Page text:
Exploring plans for a sequel to a hugely important study on urban forestry in the English borough of Torbay, which presents an opportunity to assess the effectiveness of decisions made and actions taken over the last 10 years.

A DECADE ago, a groundbreaking report assessing the urban forest effects and values of Torbay was published by Treeconomics. The foreward of the report, written by Sir Harry Studholme, concluded: “With better information (including economic understanding), we can make better long-term decisions to maintain and improve the urban environment for the benefit and future populations of Torbay. Leading by example, Torbay’s experience shows a way forward for other towns and cities in the country.”

Once again, Torbay is taking a lead. Working again with Treeconomics, the authority is in the process of preparing its second report on the effects and value of its urban forest.

Back in 2011, the initiative was groundbreaking in that it was the first report prepared in the UK using i-tree Eco. Since then, many local authorities in the UK, working with Treeconomics and others, have used the model to gain valuable information about their urban forest to inform strategic management plans and decisions. This second study and the subsequent report will again be the first of its kind in the UK.

Forestry Journal: Reassessment allows the success of planting practices to be evaluated and reviewed.Reassessment allows the success of planting practices to be evaluated and reviewed.

The first report identified that the urban forest of Torbay contained approximately 818,000 trees with a structural value of over £280 million. It stated that Torbay’s urban forest removed 50 tonnes of pollution each year, stored 98,000 metric tonnes of carbon and sequestered 3,320 metric tonnes of carbon each year with a tree cover of 11.8 per cent.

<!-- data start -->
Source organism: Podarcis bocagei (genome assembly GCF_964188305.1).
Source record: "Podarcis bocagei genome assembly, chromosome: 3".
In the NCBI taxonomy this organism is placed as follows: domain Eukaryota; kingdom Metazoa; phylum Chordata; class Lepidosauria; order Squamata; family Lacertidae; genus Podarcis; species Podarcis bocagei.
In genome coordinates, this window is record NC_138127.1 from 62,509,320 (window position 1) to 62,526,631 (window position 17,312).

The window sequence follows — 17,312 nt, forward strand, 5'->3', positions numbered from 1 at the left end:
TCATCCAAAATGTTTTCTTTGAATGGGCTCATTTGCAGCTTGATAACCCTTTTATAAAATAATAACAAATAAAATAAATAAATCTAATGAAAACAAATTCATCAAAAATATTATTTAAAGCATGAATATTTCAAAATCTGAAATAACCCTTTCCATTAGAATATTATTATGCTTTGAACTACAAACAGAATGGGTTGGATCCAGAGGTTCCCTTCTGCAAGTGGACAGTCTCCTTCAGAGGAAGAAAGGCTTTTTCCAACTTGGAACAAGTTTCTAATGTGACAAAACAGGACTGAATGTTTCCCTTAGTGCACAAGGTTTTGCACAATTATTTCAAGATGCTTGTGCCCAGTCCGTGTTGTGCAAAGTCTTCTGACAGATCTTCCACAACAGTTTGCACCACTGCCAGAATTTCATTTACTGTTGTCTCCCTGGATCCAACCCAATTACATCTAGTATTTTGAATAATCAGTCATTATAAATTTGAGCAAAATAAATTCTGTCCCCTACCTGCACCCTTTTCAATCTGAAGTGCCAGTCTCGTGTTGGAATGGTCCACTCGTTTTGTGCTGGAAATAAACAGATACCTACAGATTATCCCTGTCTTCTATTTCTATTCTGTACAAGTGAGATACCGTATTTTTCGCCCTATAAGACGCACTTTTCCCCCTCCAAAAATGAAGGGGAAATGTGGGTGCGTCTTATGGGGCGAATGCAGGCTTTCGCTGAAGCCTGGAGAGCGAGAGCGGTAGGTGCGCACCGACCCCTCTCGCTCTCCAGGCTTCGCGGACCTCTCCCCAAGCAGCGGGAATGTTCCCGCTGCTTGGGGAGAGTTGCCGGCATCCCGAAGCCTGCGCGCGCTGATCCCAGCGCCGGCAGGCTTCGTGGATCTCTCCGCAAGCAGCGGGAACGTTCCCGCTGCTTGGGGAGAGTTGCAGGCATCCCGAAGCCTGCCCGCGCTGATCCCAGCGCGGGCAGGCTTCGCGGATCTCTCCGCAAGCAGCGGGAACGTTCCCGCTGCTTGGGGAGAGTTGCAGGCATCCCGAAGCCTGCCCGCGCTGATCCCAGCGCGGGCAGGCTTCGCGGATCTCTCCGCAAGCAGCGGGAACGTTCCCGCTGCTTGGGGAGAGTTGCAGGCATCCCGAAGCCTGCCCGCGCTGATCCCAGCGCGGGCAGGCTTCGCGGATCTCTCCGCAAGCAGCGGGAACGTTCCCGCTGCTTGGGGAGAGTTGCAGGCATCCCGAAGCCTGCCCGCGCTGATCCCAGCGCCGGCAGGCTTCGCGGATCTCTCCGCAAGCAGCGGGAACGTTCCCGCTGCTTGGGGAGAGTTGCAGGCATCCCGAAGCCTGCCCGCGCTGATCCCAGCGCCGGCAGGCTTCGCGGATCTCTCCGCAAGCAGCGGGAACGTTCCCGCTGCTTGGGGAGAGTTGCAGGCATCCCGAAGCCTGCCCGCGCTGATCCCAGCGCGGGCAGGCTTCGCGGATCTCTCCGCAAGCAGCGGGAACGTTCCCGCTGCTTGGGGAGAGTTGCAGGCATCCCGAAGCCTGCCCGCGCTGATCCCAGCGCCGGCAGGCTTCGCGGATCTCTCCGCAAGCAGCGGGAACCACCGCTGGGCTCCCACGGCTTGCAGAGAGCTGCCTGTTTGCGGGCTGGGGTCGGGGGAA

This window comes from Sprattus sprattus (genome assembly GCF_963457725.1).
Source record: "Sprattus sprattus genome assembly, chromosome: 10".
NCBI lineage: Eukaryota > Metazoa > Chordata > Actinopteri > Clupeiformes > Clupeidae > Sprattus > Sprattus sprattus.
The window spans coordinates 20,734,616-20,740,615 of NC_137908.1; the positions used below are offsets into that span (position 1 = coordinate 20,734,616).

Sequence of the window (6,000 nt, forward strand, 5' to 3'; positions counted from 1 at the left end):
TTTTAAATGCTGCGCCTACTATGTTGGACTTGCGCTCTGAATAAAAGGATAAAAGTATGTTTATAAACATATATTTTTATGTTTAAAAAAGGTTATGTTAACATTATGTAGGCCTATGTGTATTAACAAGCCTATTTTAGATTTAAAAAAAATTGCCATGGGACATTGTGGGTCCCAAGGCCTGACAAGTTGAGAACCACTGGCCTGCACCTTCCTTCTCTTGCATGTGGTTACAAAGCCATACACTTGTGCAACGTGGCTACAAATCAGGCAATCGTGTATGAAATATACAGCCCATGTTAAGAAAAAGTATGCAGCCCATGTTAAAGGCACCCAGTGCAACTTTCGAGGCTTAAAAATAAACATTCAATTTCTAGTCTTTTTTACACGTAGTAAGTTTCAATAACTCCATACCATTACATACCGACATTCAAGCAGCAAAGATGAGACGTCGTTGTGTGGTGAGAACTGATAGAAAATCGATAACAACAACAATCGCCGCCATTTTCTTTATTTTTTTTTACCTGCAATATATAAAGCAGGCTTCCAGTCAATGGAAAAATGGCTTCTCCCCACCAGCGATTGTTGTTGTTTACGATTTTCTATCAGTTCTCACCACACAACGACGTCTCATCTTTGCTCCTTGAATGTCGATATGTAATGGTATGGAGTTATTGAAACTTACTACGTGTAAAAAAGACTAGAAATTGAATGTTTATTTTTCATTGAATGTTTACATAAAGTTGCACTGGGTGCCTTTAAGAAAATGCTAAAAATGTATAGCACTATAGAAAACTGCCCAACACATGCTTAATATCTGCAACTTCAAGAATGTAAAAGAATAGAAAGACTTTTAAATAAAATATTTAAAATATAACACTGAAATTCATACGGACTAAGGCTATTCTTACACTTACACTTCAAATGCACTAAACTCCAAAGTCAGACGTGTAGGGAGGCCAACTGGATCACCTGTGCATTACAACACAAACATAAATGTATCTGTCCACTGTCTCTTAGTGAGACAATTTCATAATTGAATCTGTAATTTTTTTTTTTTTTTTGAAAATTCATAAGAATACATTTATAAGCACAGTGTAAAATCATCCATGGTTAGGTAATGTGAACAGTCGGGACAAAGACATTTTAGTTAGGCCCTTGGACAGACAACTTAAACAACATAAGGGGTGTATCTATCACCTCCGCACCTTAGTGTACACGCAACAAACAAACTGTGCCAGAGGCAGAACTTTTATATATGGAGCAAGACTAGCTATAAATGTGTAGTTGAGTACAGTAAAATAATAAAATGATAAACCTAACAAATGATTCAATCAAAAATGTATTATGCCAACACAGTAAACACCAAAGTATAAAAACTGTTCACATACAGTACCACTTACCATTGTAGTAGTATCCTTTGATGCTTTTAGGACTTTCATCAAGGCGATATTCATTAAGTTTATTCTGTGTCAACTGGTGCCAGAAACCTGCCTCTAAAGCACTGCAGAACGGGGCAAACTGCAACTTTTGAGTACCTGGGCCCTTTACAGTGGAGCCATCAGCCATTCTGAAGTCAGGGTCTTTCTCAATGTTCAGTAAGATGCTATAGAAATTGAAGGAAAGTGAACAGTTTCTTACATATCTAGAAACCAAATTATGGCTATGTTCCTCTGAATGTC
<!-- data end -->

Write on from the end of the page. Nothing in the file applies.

Many interesting facts emerged from the 2011 study. It identified the most common species in the tree population were Leyland cypress (118,306 trees, 14.5 per cent), ash (94,776 trees, 11.6 per cent) and sycamore (81,000 trees, 10 per cent) and that these three species accounted for 36.1 per cent of the total tree population. It also recorded that 71 per cent of the total tree population is on private land and 29 per cent on public land.

In the conclusions outlined at the end of the report, it was said that Torbay’s urban forest provided at least £1.5 million of ecosystem services each year and that Torbay had more trees per hectare than many US and European cities but that, in general, Torbay’s trees are smaller in stature supporting less canopy cover than other comparable cities. It was also identified that tree diversity within Torbay was good but that the size and health of trees within the population contribute directly to the provision of ecosystem services.

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The report presented urban forest information and detail in a way not replicated in any other UK city at the time. More cities and towns have followed the route pioneered by Torbay and Treeconomics. At the time of the report being issued, ash dieback was rearing its ugly head and the mainstream press was clamouring for numbers to estimate the potential impact of the disease. While floundering for accurate UK numbers, it was possible to provide detail of ash in Torbay and reflect the species represented 11.6 per cent of the population, was comprised of over 94,000 trees and had a replacement value of over £37 million.